After 20 years of feeding kids, Jack Carroll to hang up his apron

By Shawn Cunningham
© 2019 Telegraph Publishing LLC

Jack Carroll, ready for another lunch service last Friday. Photos by Cynthia Prairie

When Jack Carroll, class of 1969, joined a walkout at Chester High School, marching to the Green to encourage the town to pass the bond to build Green Mountain High, he could scarcely imagine he would later spend 20 years running the school cafeteria in the proposed building.

This June, that tenure of planning and creating meals for hundreds of hungry kids will come to an end as Carroll retires.

But that’s months away, and on a recent Pizza Friday, when there would soon be upwards of 175 students to feed,  Carroll’s crew at Food and Nutritional Services was putting the finishing touches on their stations. Carroll points to the offerings:  “grab and go” choices aside from the pizza, including chicken patties, steak and cheese sandwiches and an extensive salad bar.

“We try to make it easy. We want to get them a meal and it can be hard to get them to eat,” says Carroll, noting that things have changed over the years. “It’s become so fast-paced, everybody’s in a hurry. Nobody wants a piece of roast chicken anymore.”

The call to serve

Students build their salads while Carroll serves a freshly prepared hot sandwich.

While not formally trained as a chef, “I had done a lot of catering and working in restaurants and in 1999 I had a deli in Benny’s Sunoco,” says Carroll. “That’s when I was approached by then Superintendent Ed Brown to see if I wanted to run the kitchen here.” He also worked in food service while in the Army.

“Joe Tourigney – you know him as (the silversmith) Mountain Man – trained me through the end of that school year and, three years later, they asked me to take over Chester-Andover’s food service. I’ve been managing both ever since,” says Carroll.

Doing it right takes a lot of planning, Carroll explains, and that includes record-keeping to avoid making too much food. “We keep charts of how we do, how many portions of each we sell. After 20 years, you can look back and get a pretty good idea of what to make,  although sometimes the kids will throw you a curve. But we never run out of food.” Currently, the student favorites are pizza and his steak and cheese sandwich, which a number of GM students said they were really happy to see being served.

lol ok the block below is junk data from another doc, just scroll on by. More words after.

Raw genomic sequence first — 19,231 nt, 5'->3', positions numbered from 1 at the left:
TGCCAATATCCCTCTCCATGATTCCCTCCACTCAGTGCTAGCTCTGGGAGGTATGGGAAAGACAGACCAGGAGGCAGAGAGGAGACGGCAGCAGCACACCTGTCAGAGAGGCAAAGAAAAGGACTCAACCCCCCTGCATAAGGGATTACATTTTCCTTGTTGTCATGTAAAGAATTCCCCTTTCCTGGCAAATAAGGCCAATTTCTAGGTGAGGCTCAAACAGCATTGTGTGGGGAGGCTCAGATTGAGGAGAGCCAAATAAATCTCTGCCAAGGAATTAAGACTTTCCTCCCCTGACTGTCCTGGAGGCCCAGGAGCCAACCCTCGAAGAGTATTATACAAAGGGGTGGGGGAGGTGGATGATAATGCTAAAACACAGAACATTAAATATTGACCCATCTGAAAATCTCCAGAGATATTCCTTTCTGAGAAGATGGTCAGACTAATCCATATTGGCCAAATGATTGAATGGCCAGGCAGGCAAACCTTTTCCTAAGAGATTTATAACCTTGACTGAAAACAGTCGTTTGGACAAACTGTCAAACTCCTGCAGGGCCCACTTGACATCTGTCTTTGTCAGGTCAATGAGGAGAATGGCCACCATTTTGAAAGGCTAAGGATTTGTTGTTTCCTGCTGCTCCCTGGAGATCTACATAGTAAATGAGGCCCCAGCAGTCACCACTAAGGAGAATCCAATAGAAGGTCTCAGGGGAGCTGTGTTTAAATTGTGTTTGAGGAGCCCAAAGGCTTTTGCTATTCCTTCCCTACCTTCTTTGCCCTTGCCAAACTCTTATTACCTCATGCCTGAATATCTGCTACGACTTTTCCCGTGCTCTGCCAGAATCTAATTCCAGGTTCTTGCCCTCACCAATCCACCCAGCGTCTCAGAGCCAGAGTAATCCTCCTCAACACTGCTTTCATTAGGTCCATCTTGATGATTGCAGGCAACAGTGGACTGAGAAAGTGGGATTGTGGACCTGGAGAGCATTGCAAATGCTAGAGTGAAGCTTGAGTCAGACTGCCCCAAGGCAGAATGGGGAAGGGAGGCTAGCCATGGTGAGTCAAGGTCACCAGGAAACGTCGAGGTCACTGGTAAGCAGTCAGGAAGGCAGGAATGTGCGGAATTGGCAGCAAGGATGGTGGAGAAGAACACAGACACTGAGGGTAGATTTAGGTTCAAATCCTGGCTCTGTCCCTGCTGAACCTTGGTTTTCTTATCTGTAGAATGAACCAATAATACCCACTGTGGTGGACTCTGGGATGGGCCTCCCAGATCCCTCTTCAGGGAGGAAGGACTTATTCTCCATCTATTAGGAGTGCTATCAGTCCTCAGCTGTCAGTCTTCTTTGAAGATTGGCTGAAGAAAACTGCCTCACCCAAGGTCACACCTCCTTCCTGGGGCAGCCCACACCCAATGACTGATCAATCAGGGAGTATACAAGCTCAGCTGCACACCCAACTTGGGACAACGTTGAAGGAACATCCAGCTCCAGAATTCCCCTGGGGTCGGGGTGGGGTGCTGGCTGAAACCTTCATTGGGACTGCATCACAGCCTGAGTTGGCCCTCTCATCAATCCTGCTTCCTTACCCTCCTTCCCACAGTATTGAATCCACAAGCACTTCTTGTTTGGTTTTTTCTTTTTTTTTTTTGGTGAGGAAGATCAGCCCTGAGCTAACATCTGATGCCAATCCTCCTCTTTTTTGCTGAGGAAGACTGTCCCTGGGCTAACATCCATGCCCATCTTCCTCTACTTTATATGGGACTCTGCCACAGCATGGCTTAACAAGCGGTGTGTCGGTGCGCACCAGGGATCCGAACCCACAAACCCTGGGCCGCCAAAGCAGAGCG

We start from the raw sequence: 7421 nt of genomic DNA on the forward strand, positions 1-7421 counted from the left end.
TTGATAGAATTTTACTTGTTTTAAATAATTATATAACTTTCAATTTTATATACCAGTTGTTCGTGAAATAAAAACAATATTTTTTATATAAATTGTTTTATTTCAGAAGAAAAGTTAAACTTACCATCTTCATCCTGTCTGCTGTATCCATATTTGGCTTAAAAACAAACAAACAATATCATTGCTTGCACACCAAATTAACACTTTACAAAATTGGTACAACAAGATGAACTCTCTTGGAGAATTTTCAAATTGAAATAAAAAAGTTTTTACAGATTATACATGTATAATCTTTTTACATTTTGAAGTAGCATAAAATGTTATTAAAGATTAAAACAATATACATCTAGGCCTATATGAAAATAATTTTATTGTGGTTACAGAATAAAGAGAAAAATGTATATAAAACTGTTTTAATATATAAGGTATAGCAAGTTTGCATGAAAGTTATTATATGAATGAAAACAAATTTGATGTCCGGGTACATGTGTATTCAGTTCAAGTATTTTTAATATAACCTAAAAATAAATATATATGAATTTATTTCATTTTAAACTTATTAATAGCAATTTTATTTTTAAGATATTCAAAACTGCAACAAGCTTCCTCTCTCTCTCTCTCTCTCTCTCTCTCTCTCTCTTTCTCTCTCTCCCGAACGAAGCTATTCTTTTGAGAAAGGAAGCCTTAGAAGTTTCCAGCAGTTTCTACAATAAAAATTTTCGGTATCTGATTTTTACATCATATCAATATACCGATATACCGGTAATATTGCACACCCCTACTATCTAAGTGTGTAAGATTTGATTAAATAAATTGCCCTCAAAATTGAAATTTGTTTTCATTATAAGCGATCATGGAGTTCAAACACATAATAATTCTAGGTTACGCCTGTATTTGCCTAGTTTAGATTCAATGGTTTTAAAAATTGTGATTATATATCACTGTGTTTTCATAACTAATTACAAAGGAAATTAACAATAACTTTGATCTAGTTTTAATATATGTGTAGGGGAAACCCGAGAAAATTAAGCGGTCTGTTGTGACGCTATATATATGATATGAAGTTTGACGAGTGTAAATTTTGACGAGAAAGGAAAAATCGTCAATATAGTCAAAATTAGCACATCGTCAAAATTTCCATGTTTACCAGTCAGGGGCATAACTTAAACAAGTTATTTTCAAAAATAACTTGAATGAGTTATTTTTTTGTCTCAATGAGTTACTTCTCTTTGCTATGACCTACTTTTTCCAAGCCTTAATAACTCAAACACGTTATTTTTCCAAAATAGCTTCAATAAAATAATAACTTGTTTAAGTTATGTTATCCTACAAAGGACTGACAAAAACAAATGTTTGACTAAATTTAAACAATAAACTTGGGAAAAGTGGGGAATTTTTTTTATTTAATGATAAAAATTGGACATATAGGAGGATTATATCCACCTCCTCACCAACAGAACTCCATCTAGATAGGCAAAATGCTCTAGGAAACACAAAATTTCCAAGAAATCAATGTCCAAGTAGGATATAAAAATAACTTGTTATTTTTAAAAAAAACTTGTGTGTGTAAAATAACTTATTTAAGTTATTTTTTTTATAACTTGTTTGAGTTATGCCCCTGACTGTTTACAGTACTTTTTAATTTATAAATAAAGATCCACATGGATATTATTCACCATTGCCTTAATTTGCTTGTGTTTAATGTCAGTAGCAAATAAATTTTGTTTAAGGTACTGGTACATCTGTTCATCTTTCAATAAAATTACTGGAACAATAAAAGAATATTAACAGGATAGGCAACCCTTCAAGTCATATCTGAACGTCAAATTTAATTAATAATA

A collection of school ID cards from about half of his tenure covers Carroll’s desk.

“We work closely with the state on portions and nutrition and we’re a member of the School Food Service Directors Association,” says Carroll.  The association acts as a buying coop with 170 members, which reduces spending by putting a food contract out to bid every three years. Carroll manages a budget of $262,245 which includes five – mostly part time – employees. The bulk, $150,000, goes to food costs the two schools.

Carroll is proud of a number of the things he’s accomplished on the job, including redoing the entire kitchen and keeping a loyal, long-term staff — Karla Hundson and Beth Connor. He says he’s had only five staff members the entire time.  And Carroll has an especially soft spot for the kids who represent Green Mountain in the Jr. Iron Chef competition each year.